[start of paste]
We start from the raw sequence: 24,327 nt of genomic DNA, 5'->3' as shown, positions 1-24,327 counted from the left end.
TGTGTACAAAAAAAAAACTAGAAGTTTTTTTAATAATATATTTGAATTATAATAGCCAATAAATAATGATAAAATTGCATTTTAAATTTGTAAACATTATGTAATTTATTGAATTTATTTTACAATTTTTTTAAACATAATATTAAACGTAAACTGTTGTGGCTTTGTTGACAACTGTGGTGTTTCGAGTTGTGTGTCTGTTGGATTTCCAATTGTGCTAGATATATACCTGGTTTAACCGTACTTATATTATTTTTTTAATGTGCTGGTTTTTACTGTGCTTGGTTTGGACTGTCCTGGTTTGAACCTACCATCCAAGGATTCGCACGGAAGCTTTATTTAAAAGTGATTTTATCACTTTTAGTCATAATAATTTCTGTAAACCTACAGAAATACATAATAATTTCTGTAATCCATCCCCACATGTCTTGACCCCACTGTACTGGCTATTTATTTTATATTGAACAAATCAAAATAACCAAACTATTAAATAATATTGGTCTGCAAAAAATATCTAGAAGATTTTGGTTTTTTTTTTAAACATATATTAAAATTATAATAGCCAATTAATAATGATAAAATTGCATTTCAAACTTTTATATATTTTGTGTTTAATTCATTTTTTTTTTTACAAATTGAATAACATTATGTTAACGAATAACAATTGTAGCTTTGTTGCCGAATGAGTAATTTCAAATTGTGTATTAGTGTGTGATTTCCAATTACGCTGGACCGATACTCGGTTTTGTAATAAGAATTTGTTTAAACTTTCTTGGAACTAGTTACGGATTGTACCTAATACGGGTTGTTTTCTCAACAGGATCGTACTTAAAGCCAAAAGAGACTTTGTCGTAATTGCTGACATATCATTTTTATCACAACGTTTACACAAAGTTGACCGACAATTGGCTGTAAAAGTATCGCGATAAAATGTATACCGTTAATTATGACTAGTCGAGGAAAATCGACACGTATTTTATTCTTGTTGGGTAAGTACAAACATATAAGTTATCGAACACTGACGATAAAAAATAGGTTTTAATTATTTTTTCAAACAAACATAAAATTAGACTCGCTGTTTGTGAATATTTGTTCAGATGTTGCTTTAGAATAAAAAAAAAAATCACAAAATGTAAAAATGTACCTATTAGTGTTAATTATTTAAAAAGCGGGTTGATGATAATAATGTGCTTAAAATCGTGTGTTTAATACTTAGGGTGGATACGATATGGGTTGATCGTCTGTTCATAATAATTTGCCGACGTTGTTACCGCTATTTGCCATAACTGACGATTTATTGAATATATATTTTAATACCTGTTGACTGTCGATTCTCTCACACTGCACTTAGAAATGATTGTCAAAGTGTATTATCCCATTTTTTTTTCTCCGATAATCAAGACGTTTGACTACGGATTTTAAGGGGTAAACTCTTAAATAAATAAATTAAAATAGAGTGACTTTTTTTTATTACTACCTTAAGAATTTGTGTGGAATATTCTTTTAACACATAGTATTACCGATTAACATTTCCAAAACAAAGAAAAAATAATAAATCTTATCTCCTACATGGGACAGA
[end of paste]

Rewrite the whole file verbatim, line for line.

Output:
We start from the raw sequence: 24,327 nt of genomic DNA, 5'->3' as shown, positions 1-24,327 counted from the left end.
TGTGTACAAAAAAAAAACTAGAAGTTTTTTTAATAATATATTTGAATTATAATAGCCAATAAATAATGATAAAATTGCATTTTAAATTTGTAAACATTATGTAATTTATTGAATTTATTTTACAATTTTTTTAAACATAATATTAAACGTAAACTGTTGTGGCTTTGTTGACAACTGTGGTGTTTCGAGTTGTGTGTCTGTTGGATTTCCAATTGTGCTAGATATATACCTGGTTTAACCGTACTTATATTATTTTTTTAATGTGCTGGTTTTTACTGTGCTTGGTTTGGACTGTCCTGGTTTGAACCTACCATCCAAGGATTCGCACGGAAGCTTTATTTAAAAGTGATTTTATCACTTTTAGTCATAATAATTTCTGTAAACCTACAGAAATACATAATAATTTCTGTAATCCATCCCCACATGTCTTGACCCCACTGTACTGGCTATTTATTTTATATTGAACAAATCAAAATAACCAAACTATTAAATAATATTGGTCTGCAAAAAATATCTAGAAGATTTTGGTTTTTTTTTTAAACATATATTAAAATTATAATAGCCAATTAATAATGATAAAATTGCATTTCAAACTTTTATATATTTTGTGTTTAATTCATTTTTTTTTTTACAAATTGAATAACATTATGTTAACGAATAACAATTGTAGCTTTGTTGCCGAATGAGTAATTTCAAATTGTGTATTAGTGTGTGATTTCCAATTACGCTGGACCGATACTCGGTTTTGTAATAAGAATTTGTTTAAACTTTCTTGGAACTAGTTACGGATTGTACCTAATACGGGTTGTTTTCTCAACAGGATCGTACTTAAAGCCAAAAGAGACTTTGTCGTAATTGCTGACATATCATTTTTATCACAACGTTTACACAAAGTTGACCGACAATTGGCTGTAAAAGTATCGCGATAAAATGTATACCGTTAATTATGACTAGTCGAGGAAAATCGACACGTATTTTATTCTTGTTGGGTAAGTACAAACATATAAGTTATCGAACACTGACGATAAAAAATAGGTTTTAATTATTTTTTCAAACAAACATAAAATTAGACTCGCTGTTTGTGAATATTTGTTCAGATGTTGCTTTAGAATAAAAAAAAAAATCACAAAATGTAAAAATGTACCTATTAGTGTTAATTATTTAAAAAGCGGGTTGATGATAATAATGTGCTTAAAATCGTGTGTTTAATACTTAGGGTGGATACGATATGGGTTGATCGTCTGTTCATAATAATTTGCCGACGTTGTTACCGCTATTTGCCATAACTGACGATTTATTGAATATATATTTTAATACCTGTTGACTGTCGATTCTCTCACACTGCACTTAGAAATGATTGTCAAAGTGTATTATCCCATTTTTTTTTCTCCGATAATCAAGACGTTTGACTACGGATTTTAAGGGGTAAACTCTTAAATAAATAAATTAAAATAGAGTGACTTTTTTTTATTACTACCTTAAGAATTTGTGTGGAATATTCTTTTAACACATAGTATTACCGATTAACATTTCCAAAACAAAGAAAAAATAATAAATCTTATCTCCTACATGGGACAGA